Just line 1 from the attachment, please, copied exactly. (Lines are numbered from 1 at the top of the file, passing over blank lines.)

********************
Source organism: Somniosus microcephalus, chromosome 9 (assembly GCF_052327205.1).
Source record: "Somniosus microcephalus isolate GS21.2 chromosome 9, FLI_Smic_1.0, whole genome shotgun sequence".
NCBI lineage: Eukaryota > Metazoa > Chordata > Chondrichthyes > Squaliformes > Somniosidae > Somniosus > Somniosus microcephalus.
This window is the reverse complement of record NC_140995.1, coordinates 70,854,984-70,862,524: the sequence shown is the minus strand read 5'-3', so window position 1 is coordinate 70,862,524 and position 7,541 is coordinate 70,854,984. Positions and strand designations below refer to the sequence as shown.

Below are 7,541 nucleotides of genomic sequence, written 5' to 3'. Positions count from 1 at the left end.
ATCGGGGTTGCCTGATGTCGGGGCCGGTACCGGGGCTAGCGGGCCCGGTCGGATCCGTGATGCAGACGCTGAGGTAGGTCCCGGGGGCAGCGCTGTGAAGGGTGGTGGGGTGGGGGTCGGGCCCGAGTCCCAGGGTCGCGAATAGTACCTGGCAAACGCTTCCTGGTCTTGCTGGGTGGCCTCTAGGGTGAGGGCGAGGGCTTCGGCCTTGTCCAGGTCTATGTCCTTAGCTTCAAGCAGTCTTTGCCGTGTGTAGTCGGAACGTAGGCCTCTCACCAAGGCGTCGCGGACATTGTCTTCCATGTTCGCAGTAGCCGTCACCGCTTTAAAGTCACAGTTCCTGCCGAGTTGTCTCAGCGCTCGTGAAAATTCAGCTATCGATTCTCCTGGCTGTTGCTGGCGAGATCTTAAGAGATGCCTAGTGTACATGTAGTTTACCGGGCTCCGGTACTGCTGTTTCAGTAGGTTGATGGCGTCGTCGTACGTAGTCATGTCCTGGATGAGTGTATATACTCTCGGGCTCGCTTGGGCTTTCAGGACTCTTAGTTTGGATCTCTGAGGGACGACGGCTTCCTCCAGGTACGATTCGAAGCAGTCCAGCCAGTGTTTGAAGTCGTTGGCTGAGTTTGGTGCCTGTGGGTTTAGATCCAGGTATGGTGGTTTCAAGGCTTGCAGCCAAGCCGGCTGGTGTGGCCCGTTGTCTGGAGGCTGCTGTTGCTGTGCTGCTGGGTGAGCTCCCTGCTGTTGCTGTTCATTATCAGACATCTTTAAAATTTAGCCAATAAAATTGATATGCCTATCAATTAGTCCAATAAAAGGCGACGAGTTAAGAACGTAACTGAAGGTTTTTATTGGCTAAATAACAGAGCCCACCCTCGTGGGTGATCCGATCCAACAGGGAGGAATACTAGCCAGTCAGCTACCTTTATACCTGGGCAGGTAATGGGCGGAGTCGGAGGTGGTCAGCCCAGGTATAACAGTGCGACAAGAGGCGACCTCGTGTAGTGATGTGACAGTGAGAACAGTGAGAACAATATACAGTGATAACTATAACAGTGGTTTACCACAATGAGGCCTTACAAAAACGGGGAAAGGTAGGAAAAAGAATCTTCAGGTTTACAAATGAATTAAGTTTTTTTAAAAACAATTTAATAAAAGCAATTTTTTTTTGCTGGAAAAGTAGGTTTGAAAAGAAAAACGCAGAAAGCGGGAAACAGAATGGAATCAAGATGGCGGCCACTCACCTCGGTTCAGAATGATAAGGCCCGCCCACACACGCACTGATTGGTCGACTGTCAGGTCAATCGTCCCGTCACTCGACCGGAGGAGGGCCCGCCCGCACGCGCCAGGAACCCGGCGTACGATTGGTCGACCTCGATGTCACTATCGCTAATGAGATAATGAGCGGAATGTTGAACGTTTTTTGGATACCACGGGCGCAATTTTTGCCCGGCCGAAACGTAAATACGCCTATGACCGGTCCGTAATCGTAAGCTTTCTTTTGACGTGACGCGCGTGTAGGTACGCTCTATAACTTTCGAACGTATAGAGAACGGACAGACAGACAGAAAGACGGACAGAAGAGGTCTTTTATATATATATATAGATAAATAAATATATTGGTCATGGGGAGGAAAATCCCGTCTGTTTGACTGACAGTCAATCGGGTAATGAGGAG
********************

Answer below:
Source organism: Somniosus microcephalus, chromosome 9 (assembly GCF_052327205.1).